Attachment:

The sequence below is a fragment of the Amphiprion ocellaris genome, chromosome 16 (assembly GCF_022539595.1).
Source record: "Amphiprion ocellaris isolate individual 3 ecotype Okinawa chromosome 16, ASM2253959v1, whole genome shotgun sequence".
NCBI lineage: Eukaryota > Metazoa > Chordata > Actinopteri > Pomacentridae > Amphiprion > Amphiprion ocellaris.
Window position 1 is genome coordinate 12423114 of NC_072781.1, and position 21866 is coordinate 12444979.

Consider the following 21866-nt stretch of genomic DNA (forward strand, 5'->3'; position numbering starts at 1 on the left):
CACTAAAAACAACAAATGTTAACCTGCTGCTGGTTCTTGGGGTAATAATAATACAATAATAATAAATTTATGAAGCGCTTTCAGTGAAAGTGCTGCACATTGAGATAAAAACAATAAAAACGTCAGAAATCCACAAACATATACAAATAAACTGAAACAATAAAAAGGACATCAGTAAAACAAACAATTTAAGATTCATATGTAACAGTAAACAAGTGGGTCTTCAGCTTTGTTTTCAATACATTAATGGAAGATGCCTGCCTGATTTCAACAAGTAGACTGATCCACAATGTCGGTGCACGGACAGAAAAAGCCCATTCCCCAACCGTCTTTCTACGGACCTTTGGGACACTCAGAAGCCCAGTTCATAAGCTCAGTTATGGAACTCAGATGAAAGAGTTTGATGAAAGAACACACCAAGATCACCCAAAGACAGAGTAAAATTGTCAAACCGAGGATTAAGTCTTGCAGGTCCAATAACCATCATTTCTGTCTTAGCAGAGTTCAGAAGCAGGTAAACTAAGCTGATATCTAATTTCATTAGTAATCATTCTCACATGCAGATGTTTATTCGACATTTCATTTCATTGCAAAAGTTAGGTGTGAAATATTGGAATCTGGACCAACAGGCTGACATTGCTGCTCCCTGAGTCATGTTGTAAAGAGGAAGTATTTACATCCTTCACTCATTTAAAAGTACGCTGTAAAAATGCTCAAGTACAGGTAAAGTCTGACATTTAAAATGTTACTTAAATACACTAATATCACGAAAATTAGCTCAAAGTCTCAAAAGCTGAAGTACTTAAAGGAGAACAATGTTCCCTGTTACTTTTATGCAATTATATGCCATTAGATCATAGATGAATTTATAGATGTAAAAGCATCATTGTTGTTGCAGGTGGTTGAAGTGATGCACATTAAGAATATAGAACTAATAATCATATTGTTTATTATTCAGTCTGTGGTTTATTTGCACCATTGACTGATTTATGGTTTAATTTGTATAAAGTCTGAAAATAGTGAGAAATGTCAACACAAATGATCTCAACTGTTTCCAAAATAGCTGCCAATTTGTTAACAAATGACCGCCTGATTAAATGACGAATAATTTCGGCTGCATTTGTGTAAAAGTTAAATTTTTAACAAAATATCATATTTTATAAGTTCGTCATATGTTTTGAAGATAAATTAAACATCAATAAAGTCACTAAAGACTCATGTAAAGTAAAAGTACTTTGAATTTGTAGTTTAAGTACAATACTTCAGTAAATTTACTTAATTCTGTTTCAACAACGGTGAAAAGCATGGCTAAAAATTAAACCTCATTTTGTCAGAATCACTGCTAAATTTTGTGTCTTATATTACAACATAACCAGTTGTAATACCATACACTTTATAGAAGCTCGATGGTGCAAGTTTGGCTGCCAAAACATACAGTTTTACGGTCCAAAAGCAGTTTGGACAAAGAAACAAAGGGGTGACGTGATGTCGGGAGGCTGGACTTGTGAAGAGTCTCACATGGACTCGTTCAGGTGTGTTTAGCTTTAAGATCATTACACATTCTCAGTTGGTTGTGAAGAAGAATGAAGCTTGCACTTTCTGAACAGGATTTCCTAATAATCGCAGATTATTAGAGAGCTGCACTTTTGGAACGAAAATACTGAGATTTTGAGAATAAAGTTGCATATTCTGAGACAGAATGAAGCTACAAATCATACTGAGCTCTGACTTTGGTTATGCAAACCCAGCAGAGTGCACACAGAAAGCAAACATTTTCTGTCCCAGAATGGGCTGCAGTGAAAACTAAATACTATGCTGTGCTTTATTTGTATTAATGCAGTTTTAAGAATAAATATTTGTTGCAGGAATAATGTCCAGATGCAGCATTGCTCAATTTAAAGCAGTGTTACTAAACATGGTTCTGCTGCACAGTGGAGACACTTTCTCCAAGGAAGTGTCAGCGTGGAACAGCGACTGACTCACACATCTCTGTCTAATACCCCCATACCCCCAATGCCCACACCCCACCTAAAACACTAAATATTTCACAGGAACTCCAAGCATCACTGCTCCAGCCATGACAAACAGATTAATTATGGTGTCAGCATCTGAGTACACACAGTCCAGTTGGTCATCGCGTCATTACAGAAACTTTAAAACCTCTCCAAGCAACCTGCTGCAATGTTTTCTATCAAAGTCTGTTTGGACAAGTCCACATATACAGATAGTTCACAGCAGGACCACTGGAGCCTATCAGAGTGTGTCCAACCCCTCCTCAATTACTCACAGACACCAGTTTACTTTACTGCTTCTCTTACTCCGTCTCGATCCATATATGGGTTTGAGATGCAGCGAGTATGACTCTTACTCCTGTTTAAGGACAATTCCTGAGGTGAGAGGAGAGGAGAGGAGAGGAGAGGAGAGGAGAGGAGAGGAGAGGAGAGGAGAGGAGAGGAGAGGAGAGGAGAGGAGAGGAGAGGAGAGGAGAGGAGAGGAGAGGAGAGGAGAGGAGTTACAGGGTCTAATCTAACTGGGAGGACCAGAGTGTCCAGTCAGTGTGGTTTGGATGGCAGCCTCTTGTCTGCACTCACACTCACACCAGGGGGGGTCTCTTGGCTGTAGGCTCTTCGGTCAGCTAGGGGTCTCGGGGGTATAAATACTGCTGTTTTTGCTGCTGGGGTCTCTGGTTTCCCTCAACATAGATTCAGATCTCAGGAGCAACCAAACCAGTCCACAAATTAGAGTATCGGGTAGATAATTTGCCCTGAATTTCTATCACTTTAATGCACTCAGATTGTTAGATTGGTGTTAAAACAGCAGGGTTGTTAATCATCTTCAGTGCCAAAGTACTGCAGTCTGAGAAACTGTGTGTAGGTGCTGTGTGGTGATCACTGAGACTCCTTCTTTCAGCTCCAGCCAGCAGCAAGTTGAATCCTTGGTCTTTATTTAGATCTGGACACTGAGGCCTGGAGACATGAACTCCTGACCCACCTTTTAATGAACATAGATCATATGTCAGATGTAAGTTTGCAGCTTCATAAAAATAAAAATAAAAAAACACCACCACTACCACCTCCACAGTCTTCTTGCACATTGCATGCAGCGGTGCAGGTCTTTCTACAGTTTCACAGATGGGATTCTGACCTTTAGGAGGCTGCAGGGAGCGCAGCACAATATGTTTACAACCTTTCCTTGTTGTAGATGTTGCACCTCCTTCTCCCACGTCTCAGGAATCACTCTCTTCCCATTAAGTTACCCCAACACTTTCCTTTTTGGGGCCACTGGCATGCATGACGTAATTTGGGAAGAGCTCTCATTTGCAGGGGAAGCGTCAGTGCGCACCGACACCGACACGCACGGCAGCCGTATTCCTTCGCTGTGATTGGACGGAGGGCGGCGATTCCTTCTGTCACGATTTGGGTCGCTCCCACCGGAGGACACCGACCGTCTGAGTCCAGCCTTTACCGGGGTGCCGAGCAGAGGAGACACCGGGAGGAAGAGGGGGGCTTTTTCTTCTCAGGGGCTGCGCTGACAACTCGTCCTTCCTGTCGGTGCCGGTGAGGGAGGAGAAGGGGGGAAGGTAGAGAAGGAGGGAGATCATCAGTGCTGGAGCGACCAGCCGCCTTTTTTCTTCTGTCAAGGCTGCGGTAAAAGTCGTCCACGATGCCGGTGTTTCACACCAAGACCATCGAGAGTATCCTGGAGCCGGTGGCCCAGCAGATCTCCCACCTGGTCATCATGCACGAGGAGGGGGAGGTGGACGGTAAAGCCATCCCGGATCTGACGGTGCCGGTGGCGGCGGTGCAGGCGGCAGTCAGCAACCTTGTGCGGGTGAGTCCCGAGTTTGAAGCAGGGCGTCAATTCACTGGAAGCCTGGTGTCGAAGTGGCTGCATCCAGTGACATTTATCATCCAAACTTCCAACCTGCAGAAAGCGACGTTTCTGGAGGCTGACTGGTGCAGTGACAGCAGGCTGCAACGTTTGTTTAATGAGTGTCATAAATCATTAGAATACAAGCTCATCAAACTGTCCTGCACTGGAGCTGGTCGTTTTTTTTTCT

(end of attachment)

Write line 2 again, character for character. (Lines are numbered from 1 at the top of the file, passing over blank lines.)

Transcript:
Source record: "Amphiprion ocellaris isolate individual 3 ecotype Okinawa chromosome 16, ASM2253959v1, whole genome shotgun sequence".